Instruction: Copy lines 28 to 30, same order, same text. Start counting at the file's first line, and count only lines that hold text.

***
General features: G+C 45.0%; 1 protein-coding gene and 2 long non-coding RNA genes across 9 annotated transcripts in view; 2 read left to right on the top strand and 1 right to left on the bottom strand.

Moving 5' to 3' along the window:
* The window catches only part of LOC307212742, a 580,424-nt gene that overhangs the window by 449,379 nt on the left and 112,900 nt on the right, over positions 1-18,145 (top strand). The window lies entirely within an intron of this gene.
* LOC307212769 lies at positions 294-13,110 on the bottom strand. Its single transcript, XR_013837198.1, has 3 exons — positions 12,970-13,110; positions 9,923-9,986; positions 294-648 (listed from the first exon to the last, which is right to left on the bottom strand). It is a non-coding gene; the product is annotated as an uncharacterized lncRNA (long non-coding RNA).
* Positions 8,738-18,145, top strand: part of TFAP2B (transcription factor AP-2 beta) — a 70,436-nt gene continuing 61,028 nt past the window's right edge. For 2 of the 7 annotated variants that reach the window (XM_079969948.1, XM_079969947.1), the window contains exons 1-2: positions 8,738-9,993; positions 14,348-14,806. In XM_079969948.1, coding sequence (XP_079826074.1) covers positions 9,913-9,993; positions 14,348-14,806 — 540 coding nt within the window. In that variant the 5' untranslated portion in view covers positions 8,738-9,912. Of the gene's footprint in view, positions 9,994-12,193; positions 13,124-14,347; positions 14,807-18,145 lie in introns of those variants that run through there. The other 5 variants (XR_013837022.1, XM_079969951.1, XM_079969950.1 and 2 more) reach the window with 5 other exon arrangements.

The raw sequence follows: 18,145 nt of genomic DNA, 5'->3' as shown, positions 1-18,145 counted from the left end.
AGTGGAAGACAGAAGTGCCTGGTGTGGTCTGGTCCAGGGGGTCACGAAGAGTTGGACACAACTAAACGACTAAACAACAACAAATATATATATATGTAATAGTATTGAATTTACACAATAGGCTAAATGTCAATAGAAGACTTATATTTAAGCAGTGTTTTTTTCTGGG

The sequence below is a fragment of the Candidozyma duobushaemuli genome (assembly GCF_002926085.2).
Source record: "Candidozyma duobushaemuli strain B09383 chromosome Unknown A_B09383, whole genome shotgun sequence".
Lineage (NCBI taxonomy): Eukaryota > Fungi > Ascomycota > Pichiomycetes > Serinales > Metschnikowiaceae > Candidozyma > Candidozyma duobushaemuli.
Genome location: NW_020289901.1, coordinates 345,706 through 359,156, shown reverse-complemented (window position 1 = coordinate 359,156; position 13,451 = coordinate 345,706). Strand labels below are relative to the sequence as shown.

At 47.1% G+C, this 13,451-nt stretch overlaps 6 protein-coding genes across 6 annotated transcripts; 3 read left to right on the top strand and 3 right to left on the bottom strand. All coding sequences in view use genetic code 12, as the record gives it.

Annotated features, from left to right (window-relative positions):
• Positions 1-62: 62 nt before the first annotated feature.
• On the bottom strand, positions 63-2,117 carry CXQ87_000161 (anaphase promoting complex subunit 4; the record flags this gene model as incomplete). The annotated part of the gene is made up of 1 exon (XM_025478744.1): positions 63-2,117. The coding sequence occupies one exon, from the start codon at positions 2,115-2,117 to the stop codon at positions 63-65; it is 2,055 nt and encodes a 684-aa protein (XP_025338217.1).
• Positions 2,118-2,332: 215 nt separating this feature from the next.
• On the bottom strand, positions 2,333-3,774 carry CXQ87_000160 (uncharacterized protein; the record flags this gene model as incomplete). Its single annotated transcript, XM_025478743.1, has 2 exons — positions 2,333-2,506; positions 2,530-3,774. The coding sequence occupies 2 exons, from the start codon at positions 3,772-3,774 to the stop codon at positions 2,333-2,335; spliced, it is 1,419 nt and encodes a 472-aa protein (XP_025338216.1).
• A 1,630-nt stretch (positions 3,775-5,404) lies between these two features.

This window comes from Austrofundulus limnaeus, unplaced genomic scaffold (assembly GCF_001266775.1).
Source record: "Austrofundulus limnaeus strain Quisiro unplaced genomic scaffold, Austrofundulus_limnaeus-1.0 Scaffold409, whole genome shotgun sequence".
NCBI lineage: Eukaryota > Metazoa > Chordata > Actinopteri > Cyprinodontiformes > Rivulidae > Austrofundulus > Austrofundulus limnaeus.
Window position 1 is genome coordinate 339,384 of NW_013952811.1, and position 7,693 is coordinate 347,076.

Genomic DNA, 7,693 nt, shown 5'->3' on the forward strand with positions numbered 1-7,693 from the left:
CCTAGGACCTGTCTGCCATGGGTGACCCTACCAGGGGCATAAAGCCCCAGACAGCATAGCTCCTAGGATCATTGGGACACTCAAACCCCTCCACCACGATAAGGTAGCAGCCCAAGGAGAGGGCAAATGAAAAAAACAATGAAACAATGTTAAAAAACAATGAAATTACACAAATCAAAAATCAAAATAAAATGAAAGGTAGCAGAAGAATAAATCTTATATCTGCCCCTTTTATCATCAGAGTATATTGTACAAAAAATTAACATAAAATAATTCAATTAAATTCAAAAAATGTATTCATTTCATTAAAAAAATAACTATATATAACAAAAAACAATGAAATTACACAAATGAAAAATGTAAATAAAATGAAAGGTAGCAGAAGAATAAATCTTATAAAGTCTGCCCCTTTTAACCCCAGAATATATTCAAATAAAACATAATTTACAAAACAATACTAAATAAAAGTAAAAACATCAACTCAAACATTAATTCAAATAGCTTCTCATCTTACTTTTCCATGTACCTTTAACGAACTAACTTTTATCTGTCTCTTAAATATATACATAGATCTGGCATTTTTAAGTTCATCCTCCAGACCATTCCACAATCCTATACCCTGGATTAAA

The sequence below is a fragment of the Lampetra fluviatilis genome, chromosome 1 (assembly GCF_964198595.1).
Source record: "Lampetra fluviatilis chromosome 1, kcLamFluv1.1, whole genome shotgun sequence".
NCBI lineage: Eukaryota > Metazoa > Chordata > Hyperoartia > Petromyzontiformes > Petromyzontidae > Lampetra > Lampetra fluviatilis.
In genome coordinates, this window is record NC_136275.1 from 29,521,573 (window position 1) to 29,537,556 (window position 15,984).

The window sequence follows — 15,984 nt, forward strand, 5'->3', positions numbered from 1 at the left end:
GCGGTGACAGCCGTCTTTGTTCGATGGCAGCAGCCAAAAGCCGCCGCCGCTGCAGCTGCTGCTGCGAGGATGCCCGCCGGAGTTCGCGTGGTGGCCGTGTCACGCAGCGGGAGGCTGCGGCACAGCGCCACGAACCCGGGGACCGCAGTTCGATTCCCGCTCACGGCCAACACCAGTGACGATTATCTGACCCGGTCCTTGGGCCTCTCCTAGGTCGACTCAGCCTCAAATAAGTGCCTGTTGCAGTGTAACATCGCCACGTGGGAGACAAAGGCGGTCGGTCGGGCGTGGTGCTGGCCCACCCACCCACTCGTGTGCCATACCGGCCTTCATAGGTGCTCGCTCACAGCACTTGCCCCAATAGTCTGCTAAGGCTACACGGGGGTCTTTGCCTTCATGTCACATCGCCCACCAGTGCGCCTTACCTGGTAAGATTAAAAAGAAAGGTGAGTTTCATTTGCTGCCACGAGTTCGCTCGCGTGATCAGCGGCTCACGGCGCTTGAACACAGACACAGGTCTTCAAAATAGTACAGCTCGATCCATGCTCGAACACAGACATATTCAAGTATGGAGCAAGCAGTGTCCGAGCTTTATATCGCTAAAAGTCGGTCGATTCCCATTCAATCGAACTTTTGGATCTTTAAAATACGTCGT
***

In genome coordinates, this window is record NC_136275.1 from 29,521,573 (window position 1) to 29,537,556 (window position 15,984).

The window sequence follows — 15,984 nt, forward strand, 5'->3', positions numbered from 1 at the left end:
GCGGTGACAGCCGTCTTTGTTCGATGGCAGCAGCCAAAAGCCGCCGCCGCTGCAGCTGCTGCTGCGAGGATGCCCGCCGGAGTTCGCGTGGTGGCCGTGTCACGCAGCGGGAGGCTGCGGCACAGCGCCACGAACCCGGGGACCGCAGTTCGATTCCCGCTCACGGCCAACACCAGTGACGATTATCTGACCCGGTCCTTGGGCCTCTCCTAGGTCGACTCAGCCTCAAATAAGTGCCTGTTGCAGTGTAACATCGCCACGTGGGAGACAAAGGCGGTCGGTCGGGCGTGGTGCTGGCCCACCCACCCACTCGTGTGCCATACCGGCCTTCATAGGTGCTCGCTCACAGCACTTGCCCCAATAGTCTGCTAAGGCTACACGGGGGTCTTTGCCTTCATGTCACATCGCCCACCAGTGCGCCTTACCTGGTAAGATTAAAAAGAAAGGTGAGTTTCATTTGCTGCCACGAGTTCGCTCGCGTGATCAGCGGCTCACGGCGCTTGAACACAGACACAGGTCTTCAAAATAGTACAGCTCGATCCATGCTCGAACACAGACATATTCAAGTATGGAGCAAGCAGTGTCCGAGCTTTATATCGCTAAAAGTCGGTCGATTCCCATTCAATCGAACTTTTGGATCTTTAAAATACGTCGT